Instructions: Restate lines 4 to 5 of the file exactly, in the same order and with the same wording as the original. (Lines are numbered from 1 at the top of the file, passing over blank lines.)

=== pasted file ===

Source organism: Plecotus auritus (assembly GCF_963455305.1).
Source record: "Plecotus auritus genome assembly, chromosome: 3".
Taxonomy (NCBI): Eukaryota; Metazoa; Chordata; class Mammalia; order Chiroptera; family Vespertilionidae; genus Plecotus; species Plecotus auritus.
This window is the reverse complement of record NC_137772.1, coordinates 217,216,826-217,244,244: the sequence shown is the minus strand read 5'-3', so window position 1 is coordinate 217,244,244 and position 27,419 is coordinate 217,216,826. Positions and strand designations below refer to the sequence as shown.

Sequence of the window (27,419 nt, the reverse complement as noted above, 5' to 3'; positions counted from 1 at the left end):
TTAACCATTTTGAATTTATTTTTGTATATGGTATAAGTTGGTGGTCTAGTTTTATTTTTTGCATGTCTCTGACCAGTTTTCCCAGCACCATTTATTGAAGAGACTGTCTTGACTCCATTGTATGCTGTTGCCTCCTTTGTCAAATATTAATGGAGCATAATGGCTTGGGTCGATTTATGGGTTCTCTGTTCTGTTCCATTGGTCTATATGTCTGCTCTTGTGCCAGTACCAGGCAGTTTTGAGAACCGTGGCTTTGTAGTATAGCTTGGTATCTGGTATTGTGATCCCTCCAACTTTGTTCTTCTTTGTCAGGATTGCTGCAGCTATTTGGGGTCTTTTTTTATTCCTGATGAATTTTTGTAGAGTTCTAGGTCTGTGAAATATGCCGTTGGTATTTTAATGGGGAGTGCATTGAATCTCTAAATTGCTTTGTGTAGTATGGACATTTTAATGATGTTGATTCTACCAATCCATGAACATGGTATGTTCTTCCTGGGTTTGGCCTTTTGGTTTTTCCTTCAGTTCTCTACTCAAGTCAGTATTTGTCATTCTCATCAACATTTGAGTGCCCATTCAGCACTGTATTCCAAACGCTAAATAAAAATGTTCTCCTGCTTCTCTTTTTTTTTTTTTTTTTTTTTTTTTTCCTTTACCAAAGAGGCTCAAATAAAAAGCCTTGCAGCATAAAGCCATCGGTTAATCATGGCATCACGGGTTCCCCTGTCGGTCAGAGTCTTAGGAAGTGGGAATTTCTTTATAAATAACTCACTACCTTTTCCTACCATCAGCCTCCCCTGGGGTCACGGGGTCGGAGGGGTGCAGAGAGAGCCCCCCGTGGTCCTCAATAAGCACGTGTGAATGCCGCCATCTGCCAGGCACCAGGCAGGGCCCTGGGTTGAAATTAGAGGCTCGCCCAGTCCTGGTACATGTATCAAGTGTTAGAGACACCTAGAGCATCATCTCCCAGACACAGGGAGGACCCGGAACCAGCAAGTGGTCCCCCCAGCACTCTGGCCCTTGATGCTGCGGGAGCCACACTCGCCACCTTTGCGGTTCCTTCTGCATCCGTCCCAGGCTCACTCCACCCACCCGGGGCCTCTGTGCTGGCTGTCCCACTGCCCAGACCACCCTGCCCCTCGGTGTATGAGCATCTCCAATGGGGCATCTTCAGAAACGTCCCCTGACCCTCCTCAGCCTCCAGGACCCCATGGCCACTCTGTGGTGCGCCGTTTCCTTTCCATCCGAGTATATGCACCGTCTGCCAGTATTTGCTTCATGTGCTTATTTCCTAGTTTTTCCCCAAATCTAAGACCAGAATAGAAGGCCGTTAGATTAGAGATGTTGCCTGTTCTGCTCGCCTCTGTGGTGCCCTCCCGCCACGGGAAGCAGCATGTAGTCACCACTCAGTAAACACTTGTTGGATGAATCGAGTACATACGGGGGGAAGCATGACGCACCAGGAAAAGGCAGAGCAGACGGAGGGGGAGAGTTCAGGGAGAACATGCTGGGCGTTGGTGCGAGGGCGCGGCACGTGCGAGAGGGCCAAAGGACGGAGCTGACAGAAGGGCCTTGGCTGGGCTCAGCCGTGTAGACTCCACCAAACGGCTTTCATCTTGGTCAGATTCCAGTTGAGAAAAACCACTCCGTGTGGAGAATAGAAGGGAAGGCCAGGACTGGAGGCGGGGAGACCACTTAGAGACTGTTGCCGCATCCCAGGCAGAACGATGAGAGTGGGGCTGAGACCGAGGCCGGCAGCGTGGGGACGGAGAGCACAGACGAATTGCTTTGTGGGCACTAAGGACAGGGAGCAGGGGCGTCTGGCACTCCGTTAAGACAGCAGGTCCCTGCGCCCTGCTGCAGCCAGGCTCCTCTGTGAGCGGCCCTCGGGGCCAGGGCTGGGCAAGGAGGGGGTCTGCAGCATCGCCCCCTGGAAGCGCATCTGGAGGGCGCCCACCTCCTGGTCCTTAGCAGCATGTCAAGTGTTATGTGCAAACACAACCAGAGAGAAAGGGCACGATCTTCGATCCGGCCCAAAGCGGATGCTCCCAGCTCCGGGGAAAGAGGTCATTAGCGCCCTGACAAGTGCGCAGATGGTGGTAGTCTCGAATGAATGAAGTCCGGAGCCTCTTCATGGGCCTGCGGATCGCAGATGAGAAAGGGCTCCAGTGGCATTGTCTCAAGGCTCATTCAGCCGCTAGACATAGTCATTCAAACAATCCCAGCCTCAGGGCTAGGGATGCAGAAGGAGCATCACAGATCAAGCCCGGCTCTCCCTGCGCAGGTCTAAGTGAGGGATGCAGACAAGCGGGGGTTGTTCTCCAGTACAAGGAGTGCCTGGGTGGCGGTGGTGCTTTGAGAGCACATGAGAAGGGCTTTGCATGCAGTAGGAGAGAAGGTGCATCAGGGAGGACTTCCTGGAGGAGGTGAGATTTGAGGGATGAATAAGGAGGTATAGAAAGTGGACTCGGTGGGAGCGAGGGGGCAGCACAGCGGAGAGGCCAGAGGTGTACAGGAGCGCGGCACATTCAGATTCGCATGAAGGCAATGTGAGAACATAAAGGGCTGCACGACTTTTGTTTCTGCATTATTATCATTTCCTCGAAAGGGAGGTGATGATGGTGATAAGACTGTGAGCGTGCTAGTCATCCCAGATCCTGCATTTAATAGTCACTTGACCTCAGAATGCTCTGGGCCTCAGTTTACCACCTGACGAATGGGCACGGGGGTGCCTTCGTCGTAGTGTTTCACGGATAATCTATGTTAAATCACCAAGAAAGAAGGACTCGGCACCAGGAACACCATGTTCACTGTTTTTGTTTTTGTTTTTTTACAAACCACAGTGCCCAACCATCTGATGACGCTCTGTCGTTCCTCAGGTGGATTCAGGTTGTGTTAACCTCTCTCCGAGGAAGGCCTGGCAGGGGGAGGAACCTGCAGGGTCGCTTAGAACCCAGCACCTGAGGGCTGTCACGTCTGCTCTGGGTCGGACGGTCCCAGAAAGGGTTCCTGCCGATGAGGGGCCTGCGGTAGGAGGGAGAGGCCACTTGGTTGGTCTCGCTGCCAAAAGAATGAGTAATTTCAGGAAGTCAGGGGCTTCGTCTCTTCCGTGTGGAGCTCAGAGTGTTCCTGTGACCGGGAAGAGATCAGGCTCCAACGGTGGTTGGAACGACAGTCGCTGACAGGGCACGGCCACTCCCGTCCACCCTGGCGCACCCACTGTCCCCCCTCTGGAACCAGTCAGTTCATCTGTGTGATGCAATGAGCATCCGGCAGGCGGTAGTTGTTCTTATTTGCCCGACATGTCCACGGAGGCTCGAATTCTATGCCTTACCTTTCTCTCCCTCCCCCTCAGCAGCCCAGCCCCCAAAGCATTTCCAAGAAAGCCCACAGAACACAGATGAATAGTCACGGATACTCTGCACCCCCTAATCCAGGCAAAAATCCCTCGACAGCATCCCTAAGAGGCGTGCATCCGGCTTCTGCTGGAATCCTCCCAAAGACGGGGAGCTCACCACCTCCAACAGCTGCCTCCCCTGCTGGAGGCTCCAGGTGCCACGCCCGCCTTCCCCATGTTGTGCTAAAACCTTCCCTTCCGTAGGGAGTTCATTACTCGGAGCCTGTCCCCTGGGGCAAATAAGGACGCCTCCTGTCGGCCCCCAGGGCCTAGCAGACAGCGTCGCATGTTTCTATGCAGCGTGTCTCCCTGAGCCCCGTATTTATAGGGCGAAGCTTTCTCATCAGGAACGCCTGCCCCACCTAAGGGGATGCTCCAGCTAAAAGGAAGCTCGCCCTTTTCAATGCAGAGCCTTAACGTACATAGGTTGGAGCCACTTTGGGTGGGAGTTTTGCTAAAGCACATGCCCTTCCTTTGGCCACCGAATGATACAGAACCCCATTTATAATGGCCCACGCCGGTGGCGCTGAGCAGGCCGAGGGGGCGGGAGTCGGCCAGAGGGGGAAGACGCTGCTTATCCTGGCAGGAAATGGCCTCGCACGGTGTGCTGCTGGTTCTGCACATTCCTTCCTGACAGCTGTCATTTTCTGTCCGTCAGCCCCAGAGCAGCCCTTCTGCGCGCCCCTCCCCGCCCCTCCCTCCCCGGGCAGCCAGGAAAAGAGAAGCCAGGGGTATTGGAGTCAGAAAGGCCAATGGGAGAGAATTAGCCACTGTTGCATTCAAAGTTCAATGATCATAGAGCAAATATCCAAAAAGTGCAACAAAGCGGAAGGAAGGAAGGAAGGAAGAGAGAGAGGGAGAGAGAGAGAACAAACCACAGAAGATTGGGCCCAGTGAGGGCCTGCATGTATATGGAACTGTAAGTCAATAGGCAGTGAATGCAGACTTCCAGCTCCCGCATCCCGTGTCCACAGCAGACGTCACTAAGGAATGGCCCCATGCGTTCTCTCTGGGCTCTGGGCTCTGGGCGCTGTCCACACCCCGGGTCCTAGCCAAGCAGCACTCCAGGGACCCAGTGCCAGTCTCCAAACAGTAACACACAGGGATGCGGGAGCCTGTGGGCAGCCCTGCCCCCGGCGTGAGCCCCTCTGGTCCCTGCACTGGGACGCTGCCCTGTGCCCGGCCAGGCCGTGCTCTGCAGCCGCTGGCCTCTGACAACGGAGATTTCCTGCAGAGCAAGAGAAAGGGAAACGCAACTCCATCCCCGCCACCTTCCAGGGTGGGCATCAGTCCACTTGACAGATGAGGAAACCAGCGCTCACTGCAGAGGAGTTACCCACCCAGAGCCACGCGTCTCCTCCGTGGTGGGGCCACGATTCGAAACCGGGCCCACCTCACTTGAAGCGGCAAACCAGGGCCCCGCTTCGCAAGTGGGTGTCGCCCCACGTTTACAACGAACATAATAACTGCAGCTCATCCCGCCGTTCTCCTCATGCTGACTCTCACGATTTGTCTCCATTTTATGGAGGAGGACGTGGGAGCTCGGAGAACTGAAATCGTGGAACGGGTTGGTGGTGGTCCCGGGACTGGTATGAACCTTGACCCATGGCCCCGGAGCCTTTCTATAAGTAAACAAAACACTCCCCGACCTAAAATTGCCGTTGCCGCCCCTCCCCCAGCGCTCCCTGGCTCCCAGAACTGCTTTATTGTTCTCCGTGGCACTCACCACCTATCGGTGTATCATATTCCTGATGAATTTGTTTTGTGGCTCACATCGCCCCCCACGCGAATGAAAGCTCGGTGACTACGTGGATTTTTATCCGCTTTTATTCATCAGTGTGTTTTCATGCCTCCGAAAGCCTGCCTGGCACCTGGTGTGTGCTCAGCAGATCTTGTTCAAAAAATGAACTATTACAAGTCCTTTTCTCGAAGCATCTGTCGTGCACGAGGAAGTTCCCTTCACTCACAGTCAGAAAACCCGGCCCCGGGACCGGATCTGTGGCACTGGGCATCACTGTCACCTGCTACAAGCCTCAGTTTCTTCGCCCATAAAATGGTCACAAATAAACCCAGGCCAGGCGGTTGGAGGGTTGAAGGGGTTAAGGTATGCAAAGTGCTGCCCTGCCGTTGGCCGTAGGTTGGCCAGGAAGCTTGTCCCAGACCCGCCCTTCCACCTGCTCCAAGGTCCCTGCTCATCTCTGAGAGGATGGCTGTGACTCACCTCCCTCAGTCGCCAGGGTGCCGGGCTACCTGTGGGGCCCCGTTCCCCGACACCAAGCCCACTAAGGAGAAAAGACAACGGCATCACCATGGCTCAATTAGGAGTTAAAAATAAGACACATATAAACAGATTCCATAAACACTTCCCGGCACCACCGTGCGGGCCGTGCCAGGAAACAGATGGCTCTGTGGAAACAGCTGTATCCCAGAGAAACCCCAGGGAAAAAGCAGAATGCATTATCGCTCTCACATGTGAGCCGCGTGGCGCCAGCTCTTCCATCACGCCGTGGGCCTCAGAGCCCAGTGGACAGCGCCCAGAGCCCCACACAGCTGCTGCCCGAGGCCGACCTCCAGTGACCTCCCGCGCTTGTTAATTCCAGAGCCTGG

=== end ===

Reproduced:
This window is the reverse complement of record NC_137772.1, coordinates 217,216,826-217,244,244: the sequence shown is the minus strand read 5'-3', so window position 1 is coordinate 217,244,244 and position 27,419 is coordinate 217,216,826. Positions and strand designations below refer to the sequence as shown.

Sequence of the window (27,419 nt, the reverse complement as noted above, 5' to 3'; positions counted from 1 at the left end):